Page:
Consider this widely discussed / over referenced scenario.
There is an explosion you are a witness to. Three men are injured.
They are lying injured on the ground. If they do not receive medical aid, all three will bleed to death.
Which of the following do you feel is the best rescue option?
- A rescue attempt in which one of the three men will be saved.
- A rescue in which there’s a one-third chance that all three men will be saved and a two-thirds chance that no one will be saved.
What was your answer? 1 or 2?
Now, let me give you two other choices. Now, think which of the following you would attempt?
- A rescue attempt in which two men will die.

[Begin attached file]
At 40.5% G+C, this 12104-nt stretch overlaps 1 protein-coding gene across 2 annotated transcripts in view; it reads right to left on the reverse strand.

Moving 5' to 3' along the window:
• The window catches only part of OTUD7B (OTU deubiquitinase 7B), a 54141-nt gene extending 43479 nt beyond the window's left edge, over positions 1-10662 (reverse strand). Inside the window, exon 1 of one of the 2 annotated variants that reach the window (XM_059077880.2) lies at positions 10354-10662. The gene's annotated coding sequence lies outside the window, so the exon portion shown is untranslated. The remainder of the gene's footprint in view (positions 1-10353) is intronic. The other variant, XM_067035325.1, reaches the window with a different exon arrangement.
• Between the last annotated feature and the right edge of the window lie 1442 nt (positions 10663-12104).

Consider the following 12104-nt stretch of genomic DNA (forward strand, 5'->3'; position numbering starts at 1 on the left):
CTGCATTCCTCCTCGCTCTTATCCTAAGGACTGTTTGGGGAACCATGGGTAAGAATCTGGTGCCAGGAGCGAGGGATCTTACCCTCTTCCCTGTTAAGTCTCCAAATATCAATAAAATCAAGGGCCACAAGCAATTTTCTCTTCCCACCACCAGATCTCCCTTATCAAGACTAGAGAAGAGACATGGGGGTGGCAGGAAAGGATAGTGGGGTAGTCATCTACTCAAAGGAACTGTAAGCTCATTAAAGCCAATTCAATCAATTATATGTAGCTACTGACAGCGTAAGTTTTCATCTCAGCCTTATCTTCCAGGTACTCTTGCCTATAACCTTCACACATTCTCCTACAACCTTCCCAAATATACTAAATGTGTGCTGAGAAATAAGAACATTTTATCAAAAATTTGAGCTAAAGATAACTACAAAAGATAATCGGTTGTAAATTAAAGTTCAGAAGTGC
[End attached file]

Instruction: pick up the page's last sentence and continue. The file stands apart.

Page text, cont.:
- A rescue in which a one-third chance exists that nobody will die and two-thirds chance that all three men will die.
1 or 2?
Don’t read any further until you answer both questions above.
If you are like most others… you answered 1 in the initial set and 2 in the latter. But… both scenario’s are exactly the same! In both, in option 1, one man will be saved and two dead. In option 2, the chances are exactly the same.. just reworded!
Now.. why did you choose one over the other?
Aversion of loss! Illusion of risk!
When set 1 used the words “Save”, you became risk averse and chose the sure scenario of saving one man! In set 2, when the same was reworded with die, you became more risk lenient to give a shot at avoiding more loss.
Isn’t our interpretation of risk fragile? And illusory?
Aren’t we fooled by loss-aversion in several cases?
Think about it!
An Analysis of Decision under Risk by Daniel Kahneman and Amos
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